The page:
Speaker Johnson Announces 2018-2019 Participatory Budget Winners
City Council Speaker Corey Johnson (D-Chelsea, Hell’s Kitchen) this week announced the voting results and winning proposals of the 2018-2019 Participatory Budgeting cycle.
During the voting period of March 30th through April 7th, with approximately 3,748 District 3 residents voted to allocate over $1 million in capital funding for locally-developed capital projects across the district.
The winning projects for District 3 are:
- Street Protection Package: 1,953 votes; $200,000 will go towards providing a tree guard, watering tree-gator and informative care tag for street trees planted since 2017
- Upgraded Water Fountains for Public Schools: 1,993 votes; $300,000 will install 35 new water bottle refilling fountains in public schools throughout District 3
- Improved Lighting for NYCHA Playground and Park Areas: 2,017 votes; $600,000 will fund improved lighting in the park areas at both the NYCHA Elliot-Chelsea Houses and Fulton Houses
Residents were also able to vote online as well as submit traditional paper ballots. Available in 16 languages, residents of District 3 cast 2,123 digital ballots and 1,625 paper ballots were cast for this Participatory Budgeting cycle. Voting in Participatory Budgeting is open to all residents of participating districts 11 years of age and older. The sole identification requirement is proof of residency in the district, removing traditional obstacles to full civic participation such as youth, income status, English-language proficiency and citizenship status.
“I’m thrilled that we’ve had yet another successful year of participatory budgeting. This is what democracy is all about, getting involved in your community and being the agent for change right where you live. Thank you to all the residents of my district who participated in Participatory Budgeting Vote Week. You are all the real winners here. Congratulations!” said Johnson
Quart Calls On Governor To Enact Gravity Knife Reform
Assembly member Dan Quart (D-Upper East Side and Midtown East) alongside criminal justice advocates will rally together this week for passage of a bill aimed at decriminalizing gravity knives.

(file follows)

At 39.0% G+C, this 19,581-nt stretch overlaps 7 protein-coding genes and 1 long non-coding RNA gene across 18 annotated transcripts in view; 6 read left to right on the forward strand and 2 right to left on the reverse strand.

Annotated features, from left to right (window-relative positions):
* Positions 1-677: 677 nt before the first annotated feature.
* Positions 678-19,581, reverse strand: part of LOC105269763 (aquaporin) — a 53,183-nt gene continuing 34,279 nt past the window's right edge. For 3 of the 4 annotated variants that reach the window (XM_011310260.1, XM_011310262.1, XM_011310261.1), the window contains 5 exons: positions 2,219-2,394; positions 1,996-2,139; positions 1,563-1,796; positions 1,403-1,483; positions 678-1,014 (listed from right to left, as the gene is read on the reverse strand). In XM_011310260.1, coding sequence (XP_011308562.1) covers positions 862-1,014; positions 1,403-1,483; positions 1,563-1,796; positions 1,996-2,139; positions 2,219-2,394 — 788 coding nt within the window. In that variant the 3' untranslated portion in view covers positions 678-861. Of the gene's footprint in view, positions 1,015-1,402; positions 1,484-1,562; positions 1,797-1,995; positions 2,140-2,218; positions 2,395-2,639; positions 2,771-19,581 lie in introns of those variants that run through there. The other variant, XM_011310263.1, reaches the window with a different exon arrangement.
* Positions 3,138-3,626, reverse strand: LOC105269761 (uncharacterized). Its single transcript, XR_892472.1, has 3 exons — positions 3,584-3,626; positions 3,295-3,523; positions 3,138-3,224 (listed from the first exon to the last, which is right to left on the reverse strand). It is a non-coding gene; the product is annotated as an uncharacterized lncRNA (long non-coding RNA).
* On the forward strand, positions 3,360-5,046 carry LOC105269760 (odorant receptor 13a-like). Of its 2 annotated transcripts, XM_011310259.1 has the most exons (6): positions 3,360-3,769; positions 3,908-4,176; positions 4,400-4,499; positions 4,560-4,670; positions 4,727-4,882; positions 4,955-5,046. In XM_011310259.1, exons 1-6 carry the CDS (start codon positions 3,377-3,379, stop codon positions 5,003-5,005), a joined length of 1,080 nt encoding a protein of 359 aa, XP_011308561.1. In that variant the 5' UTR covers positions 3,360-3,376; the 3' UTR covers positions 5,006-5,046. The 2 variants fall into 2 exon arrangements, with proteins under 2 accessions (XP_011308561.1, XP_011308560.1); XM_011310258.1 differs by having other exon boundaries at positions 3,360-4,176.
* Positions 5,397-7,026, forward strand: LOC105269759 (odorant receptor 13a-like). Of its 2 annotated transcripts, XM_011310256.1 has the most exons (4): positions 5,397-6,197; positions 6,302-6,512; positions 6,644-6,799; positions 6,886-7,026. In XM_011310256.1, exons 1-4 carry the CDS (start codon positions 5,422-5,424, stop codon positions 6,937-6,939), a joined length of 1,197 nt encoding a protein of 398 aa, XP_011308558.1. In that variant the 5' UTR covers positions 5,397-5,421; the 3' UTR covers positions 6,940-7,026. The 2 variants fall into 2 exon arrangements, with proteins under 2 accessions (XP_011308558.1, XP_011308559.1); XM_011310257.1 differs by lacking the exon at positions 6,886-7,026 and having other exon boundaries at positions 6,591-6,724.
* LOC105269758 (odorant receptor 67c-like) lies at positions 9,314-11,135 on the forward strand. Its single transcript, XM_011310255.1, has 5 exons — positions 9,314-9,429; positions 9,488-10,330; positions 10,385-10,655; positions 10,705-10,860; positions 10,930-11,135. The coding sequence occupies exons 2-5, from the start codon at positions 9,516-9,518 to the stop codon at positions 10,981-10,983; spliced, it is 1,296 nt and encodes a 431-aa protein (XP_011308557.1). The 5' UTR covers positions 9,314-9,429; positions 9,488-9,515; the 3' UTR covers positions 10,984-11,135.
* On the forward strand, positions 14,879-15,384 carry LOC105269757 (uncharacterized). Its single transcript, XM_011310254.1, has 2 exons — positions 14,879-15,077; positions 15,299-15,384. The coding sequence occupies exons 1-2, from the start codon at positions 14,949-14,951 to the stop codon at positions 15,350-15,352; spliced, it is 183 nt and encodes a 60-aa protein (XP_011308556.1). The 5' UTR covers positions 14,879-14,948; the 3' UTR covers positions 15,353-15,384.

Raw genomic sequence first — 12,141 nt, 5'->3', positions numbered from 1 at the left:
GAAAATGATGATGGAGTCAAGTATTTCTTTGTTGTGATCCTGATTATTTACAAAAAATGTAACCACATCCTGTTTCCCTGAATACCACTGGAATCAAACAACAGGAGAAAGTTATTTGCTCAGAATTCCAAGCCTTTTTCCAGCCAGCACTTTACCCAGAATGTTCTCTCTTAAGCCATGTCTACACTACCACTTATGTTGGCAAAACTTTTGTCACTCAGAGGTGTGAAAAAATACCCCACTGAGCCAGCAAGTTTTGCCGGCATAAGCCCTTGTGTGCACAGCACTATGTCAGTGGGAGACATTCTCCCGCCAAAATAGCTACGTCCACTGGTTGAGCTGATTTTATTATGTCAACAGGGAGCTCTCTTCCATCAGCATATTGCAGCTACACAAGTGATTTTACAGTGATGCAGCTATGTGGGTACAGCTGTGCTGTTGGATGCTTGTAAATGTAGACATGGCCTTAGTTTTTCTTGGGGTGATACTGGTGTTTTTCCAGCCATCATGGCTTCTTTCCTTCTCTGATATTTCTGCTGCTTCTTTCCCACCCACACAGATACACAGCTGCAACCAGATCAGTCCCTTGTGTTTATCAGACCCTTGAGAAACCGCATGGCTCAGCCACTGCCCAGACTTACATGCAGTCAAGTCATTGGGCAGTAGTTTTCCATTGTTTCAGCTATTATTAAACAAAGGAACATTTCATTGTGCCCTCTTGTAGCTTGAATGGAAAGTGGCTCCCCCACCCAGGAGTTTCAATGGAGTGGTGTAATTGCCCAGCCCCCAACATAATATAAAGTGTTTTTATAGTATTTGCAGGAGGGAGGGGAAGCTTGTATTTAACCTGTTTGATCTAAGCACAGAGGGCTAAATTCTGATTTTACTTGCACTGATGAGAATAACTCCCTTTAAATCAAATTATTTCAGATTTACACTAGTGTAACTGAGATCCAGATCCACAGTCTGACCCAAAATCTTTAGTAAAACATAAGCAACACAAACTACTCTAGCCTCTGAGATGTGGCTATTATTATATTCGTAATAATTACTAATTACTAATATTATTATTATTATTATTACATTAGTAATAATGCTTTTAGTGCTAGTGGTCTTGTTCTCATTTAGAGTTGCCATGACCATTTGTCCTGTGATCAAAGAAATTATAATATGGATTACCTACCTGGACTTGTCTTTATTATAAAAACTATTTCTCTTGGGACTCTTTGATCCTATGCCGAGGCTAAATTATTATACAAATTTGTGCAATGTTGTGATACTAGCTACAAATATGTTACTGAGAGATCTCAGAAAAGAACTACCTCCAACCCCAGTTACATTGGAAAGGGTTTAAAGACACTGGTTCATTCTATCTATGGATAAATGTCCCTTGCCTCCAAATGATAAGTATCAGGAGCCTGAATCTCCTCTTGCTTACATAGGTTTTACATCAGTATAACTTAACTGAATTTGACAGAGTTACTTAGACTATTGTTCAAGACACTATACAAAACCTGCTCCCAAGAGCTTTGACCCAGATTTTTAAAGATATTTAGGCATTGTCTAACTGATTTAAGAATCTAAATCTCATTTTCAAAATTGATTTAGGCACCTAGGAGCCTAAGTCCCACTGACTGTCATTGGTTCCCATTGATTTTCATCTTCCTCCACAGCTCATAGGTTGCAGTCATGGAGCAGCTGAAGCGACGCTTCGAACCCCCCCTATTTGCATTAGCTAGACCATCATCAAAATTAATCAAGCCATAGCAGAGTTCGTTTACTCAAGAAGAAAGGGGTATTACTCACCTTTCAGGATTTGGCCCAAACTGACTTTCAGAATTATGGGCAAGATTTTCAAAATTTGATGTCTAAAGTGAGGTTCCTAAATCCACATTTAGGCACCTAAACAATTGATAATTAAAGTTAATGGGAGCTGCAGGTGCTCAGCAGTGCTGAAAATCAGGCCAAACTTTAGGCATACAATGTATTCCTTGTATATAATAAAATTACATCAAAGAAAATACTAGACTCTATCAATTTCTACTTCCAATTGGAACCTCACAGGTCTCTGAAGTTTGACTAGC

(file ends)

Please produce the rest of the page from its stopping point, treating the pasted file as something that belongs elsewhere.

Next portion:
The group is pushing for passage of Quart’s bill, A.05944, that would remove references of gravity knives as a dangerous weapon from certain provisions of the penal law relating to firearms and other dangerous weapons.
A broad coalition of groups, including advocacy organizations, unions, and elected officials will highlight the importance of reforming New York’s discriminatory and outdated knife laws, and urge the Governor to sign the bill into law, which is expected to land on his desk on Thursday.
According to data released by the Legal Aid Society, there were approximately 3,500 gravity knife-related arrests in the city last year, with a vast majority being Black or Latino.
The event is slated for 1:30 p.m., Thursday, May 23, in front of Gov. Cuomo’s New York City Office, 633 3rd Avenue in Murray Hill.
Velázquez Fights For Prominent NY Immigrant Activist Ravi Ragbir
Rep. Nydia M. Velázquez (D-LES, Queens, Brooklyn) this week has taken legislative action to grant legal status to prominent local immigrant rights advocate, Ravi Ragbir.
Velázquez’s bill would grant Ragbir legal permanent status and, should he be deported, provide him a legal right to return to the United States. While the 2nd Circuit ruled in Ravi’s favor, he remains in jeopardy should courts rule against him in the future. The legislation to assist Ragbir has been referred to the House Judiciary Committee for consideration.
Last year, after being taken into custody by Immigration and Customs Enforcement (ICE), Ragbir was ordered released by the Courts, following an outcry from elected officials, advocacy groups and others. Most recently, the 2nd Circuit Court ruled that Ragbir cannot be deported for now because it is possible ICE tried to silence his advocacy by deporting him.
Separately, Velázquez has been a leader on immigration issues, authoring the American Promise Act, legislation that would prevent deportation of beneficiaries of Temporary Protected Status (TPS) and Deferred Enforced Departure (DED). That measure has been paired with other Democratic efforts to assist DREAMers and is expected to be considered in the House in the next several weeks.
“Ravi Ragbir has been a pillar in our community and ICE’s efforts to deport him are cruel and immoral. Not only am I concerned for Ravi from a humanitarian perspective, but ICE’s repeated targeting of him raises serious 1st Amendment concerns and fit a broader pattern of the agency unfairly pursuing those who speak out against the Trump Administration’s anti-immigrant policies,” said Velazquez.